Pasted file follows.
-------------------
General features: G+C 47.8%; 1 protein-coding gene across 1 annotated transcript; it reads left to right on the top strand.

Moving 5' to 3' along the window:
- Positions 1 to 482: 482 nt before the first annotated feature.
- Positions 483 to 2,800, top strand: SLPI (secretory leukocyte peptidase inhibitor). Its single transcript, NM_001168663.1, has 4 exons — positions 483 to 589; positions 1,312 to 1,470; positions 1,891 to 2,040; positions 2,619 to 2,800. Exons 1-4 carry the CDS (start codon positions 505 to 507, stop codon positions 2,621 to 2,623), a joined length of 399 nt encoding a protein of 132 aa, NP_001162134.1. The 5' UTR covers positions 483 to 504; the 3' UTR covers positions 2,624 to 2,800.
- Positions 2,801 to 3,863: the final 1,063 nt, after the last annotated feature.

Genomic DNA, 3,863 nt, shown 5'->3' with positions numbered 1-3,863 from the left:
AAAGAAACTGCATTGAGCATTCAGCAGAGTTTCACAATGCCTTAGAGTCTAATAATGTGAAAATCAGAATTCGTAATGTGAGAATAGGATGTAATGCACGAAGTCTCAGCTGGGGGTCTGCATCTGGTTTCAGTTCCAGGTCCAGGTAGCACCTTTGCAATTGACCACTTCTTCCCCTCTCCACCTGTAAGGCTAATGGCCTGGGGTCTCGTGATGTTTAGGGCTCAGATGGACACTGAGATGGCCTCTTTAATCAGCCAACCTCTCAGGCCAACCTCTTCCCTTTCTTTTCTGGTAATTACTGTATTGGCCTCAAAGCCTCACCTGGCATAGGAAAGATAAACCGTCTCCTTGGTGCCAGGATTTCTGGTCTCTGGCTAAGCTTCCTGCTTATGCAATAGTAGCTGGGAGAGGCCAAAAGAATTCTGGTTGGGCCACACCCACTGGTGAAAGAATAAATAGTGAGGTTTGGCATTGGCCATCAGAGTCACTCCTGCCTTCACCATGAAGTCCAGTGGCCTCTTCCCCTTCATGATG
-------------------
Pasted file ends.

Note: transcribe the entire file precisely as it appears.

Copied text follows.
General features: G+C 47.8%; 1 protein-coding gene across 1 annotated transcript; it reads left to right on the top strand.

Moving 5' to 3' along the window:
- Positions 1 to 482: 482 nt before the first annotated feature.
- Positions 483 to 2,800, top strand: SLPI (secretory leukocyte peptidase inhibitor). Its single transcript, NM_001168663.1, has 4 exons — positions 483 to 589; positions 1,312 to 1,470; positions 1,891 to 2,040; positions 2,619 to 2,800. Exons 1-4 carry the CDS (start codon positions 505 to 507, stop codon positions 2,621 to 2,623), a joined length of 399 nt encoding a protein of 132 aa, NP_001162134.1. The 5' UTR covers positions 483 to 504; the 3' UTR covers positions 2,624 to 2,800.
- Positions 2,801 to 3,863: the final 1,063 nt, after the last annotated feature.

Genomic DNA, 3,863 nt, shown 5'->3' with positions numbered 1-3,863 from the left:
AAAGAAACTGCATTGAGCATTCAGCAGAGTTTCACAATGCCTTAGAGTCTAATAATGTGAAAATCAGAATTCGTAATGTGAGAATAGGATGTAATGCACGAAGTCTCAGCTGGGGGTCTGCATCTGGTTTCAGTTCCAGGTCCAGGTAGCACCTTTGCAATTGACCACTTCTTCCCCTCTCCACCTGTAAGGCTAATGGCCTGGGGTCTCGTGATGTTTAGGGCTCAGATGGACACTGAGATGGCCTCTTTAATCAGCCAACCTCTCAGGCCAACCTCTTCCCTTTCTTTTCTGGTAATTACTGTATTGGCCTCAAAGCCTCACCTGGCATAGGAAAGATAAACCGTCTCCTTGGTGCCAGGATTTCTGGTCTCTGGCTAAGCTTCCTGCTTATGCAATAGTAGCTGGGAGAGGCCAAAAGAATTCTGGTTGGGCCACACCCACTGGTGAAAGAATAAATAGTGAGGTTTGGCATTGGCCATCAGAGTCACTCCTGCCTTCACCATGAAGTCCAGTGGCCTCTTCCCCTTCATGATG